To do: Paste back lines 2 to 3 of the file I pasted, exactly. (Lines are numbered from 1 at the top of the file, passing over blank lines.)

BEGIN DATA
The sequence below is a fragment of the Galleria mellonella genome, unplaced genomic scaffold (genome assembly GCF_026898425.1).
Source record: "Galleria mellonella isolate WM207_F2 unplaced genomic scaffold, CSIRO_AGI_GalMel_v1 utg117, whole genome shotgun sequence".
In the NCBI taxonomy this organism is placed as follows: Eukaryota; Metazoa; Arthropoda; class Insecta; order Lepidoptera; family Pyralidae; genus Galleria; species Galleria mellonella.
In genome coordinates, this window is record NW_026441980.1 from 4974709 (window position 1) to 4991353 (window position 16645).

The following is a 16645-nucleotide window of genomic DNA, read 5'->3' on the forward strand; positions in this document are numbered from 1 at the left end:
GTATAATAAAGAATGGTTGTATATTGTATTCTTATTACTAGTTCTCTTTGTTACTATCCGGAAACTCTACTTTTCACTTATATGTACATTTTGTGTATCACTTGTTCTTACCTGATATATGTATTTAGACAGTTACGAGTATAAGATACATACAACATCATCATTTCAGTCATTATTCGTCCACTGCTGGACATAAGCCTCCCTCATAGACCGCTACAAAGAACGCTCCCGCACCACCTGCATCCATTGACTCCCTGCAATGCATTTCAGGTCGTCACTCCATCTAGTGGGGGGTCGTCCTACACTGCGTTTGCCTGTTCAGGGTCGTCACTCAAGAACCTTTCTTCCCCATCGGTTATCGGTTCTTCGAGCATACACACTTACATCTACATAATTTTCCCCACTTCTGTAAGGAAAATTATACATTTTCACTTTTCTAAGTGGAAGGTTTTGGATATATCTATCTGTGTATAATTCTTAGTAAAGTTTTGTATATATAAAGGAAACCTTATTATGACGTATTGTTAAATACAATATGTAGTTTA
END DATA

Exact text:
Source record: "Galleria mellonella isolate WM207_F2 unplaced genomic scaffold, CSIRO_AGI_GalMel_v1 utg117, whole genome shotgun sequence".
In the NCBI taxonomy this organism is placed as follows: Eukaryota; Metazoa; Arthropoda; class Insecta; order Lepidoptera; family Pyralidae; genus Galleria; species Galleria mellonella.